As the US government threatens Huawei’s access to Google’s Android OS, China’s Huawei, the second largest global maker of telecommunications equipment and smartphones marks a major step in business as it has begun testing a smartphone equipped with its self-developed operating system, Hongmeng.
Huawei has been at the centre of the trade tension between China and the United States since May. President Donald Trump effectively placed a restriction barring American suppliers from selling to the tech company or getting a license from the government before selling any equipment. Following this decision, Google had withdrawn their access from Huawei, as well as other apps like Facebook and Twitter.
Even though the US president had signalled a possible reprieve, Huawei did not rest on its oars. The company also had hinted a decision to begin developing an operating system which would function on its devices and other internet of things. Relying on Google’s OS would be too much of a risk, seeing that the company could one day lose access to regular updates to Android.
The company, at an event announcing the company’s earnings for the first half of 2019 noted that its new OS Hongmeng is a part of Huawei’s long-term strategy as it preferred to retain Google’s Android on its mobile devices. For now, the first major devices that the new OS would power would be smart TVs, an upcoming brand of Honour-brand Smart TVs.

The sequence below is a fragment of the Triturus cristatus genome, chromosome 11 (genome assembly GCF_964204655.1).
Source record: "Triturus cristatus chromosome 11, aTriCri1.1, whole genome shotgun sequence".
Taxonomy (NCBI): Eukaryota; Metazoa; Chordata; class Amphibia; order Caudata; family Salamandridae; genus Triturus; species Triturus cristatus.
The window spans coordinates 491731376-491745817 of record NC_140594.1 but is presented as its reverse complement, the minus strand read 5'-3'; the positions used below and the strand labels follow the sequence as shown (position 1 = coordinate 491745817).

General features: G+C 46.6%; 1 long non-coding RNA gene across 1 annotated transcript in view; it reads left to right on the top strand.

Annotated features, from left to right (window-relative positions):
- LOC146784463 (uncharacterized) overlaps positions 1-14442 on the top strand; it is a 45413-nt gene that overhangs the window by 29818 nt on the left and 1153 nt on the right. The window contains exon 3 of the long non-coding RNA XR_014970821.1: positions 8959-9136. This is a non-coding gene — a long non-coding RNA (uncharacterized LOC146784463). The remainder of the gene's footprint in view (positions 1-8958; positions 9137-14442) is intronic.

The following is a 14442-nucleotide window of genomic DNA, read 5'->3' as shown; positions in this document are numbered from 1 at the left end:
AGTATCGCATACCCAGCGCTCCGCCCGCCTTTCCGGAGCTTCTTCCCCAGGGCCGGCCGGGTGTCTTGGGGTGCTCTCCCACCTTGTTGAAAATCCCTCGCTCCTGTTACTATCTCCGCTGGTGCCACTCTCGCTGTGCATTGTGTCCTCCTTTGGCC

The Global Times said on Sunday that the devices would be valued at $288, a competitive price that would accommodate the low-end segment of the smartphone market.
Despite the shortfalls encountered by the tech company starting May, Huawei’s revenue, according to market research firm analyst grew by 23% due to an increase in demand for its mobile devices and by 31% in China.
The increase in demand could be attributed to patriotism by its people and for its high-quality. After all, the company has maintained its position as second largest phone makers in the world regardless of the numerous challenges. This is a commendable milestone from Huawei, because company leaders had downplayed the possibility of the company to power a devise. They had thought that the blacklist that mark the gradual end of the Shenzhen-based technology firm.